Thinking of Retiring? You Need a Routine!

retire in the sun70 Million Baby Boomers will be retiring in the next 10 years, are you one of them? Do you know what guarantees you a “healthy” retirement? Most of the articles on “what to think of when you think of retirement” cover financial aspects – which is important of course, but dig deeper and you will see the need for mental currency is just as important as that of financial currency!

So how do you start to think about and plan for your psychological portfolio as well as your financial portfolio? There are many transitions that will need to be made and largely these depend on what your work/life balance was while you were engaged in your career, your relationship with your family as well as the reason for and timing of the retirement, and lastly, but probably most importantly, what expectations you have for retirement based on your health and financial security.

Transitions take time. Harvard experts say retirement can be an excuse to take it easy for a while and devote yourself to gardening or golfing, but don’t take it too easy. Your health and well-being depends on staying engaged with your interests and using your skills, as well as keeping in touch with family and friends you enjoy. Doing too little, or withdrawing, can lead to anxiety and depression.

Psychologist Nancy Schlossberg identified groups of people according to how they approach retirement. Which profile fits you?:

     ~  Continuers: continued using existing skills and following their interests;

     ~  Adventurers: looking to start entirely new endeavors;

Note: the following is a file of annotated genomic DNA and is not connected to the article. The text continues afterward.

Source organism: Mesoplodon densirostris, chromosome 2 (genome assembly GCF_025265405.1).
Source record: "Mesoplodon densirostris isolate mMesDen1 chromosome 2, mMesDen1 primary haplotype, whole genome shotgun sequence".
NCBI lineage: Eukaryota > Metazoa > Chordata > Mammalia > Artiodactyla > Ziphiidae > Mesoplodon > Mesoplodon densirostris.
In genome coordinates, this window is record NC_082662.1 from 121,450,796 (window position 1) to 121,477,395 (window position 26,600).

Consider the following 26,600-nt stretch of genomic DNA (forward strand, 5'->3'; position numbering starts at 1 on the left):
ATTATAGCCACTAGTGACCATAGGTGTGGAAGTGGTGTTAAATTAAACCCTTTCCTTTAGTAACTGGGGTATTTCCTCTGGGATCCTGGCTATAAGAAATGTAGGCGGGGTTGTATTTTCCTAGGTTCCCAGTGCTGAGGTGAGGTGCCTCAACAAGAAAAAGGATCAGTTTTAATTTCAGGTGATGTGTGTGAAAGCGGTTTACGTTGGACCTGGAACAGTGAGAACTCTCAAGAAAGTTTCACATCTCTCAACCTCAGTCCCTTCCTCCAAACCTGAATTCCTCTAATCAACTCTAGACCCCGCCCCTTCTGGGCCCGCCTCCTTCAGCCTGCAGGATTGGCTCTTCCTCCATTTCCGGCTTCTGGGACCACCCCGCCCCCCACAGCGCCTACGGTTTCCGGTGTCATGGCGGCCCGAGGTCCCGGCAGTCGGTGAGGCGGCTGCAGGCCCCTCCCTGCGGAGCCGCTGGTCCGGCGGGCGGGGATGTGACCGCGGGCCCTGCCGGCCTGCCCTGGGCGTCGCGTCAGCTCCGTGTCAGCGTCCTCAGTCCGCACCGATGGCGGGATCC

~  Searchers: those who explore new options through trial and error;

     ~  Gliders: enjoy unscheduled time letting each day unfold;

     ~  Involved Spectators: care about the world around them, but engage in less active ways; and

     ~  Retreaters: those who take time out from or disengage from life.

What happens when the work or position that defines you disappears? A study presented at the American Psychological Association found that retirement affects husbands and wives differently, especially if they do not retire at the exact same time. Women who recently retired were more depressed if their husbands remained employed. Men who recently retired experienced more marital conflict especially if they had employed wives. Spouses on both sides have adjustments to make, and when one or both retire, they have to realize their relationship need to be redefined.

The people most happy in retirement are those that enjoy a variety of activities ranging from volunteer work, continuing education, travel, learning a new hobby or sport, etc. Just as your previous working life was structured for success, your retirement life needs routine to reap reward. Social engagement has been proven to be as important to your mental wellbeing as exercise and a healthy diet. New activities that challenge, engage and stretch your mind will keep you sharp!

We shared this article because May is Mental Health Awareness Month. More information on how retirement can affect mental health can be found at the American Psychological Association: You may also want to read this related Regal article: Mapping the Way to Mental Health and Wellness in May.

Contact Us: Mental health is important at every age. Mental health conditions, such as depression or anxiety, are real, common and treatable. And recovery is possible. Regal psychiatric nurses and care managers can work with a love one’s mental health professionals so they can be treated comfortably and cost-effectively in the less restrictive environment of the home while receiving appropriate and adequate follow-up and referral. For a consultation, please contact Ferial Andre, RN, CCM, CDP, at 561-499-8382 or

This article is not intended as medical advice


Tuesday, May 17, 2016 @ 05:05 PM